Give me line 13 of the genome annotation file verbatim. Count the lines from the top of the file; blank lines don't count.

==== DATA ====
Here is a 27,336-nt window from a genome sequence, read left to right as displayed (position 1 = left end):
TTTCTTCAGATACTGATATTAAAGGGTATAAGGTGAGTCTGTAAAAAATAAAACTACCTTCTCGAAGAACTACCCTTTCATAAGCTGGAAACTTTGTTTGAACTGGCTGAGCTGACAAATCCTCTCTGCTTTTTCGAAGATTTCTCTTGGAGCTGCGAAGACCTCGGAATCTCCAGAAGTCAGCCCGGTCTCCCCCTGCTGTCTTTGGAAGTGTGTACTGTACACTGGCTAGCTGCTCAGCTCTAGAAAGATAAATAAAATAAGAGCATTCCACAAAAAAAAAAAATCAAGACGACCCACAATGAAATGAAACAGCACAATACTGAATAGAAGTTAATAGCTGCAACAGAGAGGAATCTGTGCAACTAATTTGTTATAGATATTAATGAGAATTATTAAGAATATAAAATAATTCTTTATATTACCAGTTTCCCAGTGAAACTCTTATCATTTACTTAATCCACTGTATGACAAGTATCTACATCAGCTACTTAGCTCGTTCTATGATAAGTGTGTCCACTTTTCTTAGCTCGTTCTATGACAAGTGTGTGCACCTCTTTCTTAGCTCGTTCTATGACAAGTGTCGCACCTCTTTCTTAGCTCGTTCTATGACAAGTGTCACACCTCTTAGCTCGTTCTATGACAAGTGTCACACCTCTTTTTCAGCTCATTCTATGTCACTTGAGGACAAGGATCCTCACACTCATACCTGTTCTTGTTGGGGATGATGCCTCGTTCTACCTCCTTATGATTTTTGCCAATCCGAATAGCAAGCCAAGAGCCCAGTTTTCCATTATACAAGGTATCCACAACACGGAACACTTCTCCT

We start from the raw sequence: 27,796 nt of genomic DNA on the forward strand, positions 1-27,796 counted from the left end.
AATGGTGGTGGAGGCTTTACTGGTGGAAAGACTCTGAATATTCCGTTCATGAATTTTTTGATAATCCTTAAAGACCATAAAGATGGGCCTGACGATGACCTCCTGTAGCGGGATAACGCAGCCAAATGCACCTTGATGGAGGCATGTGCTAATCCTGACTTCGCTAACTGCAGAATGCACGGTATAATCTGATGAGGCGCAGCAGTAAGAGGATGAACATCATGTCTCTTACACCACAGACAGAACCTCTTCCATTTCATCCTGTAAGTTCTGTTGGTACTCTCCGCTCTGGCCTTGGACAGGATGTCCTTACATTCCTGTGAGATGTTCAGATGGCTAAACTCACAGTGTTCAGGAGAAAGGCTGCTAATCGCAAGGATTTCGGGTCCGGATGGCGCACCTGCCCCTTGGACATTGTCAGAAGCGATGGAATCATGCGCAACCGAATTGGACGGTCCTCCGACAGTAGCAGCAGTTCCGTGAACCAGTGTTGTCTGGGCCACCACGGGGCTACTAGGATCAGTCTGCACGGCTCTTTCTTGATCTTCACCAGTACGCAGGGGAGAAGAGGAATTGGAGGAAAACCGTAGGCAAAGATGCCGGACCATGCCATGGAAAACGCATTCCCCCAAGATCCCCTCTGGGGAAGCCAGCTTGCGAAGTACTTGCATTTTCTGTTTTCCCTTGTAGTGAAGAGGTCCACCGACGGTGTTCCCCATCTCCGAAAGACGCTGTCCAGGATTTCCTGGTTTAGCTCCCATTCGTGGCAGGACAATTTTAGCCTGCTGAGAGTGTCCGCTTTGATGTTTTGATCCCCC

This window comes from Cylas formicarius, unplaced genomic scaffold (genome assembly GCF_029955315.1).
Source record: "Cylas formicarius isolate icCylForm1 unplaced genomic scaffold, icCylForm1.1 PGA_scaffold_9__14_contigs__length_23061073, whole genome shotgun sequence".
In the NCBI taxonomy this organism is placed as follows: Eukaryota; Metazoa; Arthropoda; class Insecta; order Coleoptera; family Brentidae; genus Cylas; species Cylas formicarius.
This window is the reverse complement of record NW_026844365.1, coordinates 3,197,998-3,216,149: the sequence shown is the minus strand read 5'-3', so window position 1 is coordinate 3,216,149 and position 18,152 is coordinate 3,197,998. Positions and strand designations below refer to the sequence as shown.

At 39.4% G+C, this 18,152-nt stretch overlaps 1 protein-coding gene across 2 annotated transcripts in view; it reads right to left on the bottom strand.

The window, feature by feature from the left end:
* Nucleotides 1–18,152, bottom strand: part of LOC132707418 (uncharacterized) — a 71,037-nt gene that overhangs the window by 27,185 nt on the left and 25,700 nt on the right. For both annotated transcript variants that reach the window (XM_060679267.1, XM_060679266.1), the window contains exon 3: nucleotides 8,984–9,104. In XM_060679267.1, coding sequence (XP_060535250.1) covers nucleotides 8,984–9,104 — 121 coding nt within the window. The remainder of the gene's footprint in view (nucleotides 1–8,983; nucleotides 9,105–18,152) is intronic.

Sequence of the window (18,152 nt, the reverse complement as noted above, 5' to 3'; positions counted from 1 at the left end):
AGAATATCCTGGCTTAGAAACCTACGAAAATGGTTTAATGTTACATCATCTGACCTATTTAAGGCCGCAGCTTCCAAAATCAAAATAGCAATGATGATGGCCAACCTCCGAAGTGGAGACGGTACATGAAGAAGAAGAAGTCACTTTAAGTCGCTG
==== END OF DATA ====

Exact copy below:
AGAATATCCTGGCTTAGAAACCTACGAAAATGGTTTAATGTTACATCATCTGACCTATTTAAGGCCGCAGCTTCCAAAATCAAAATAGCAATGATGATGGCCAACCTCCGAAGTGGAGACGGTACATGAAGAAGAAGAAGTCACTTTAAGTCGCTG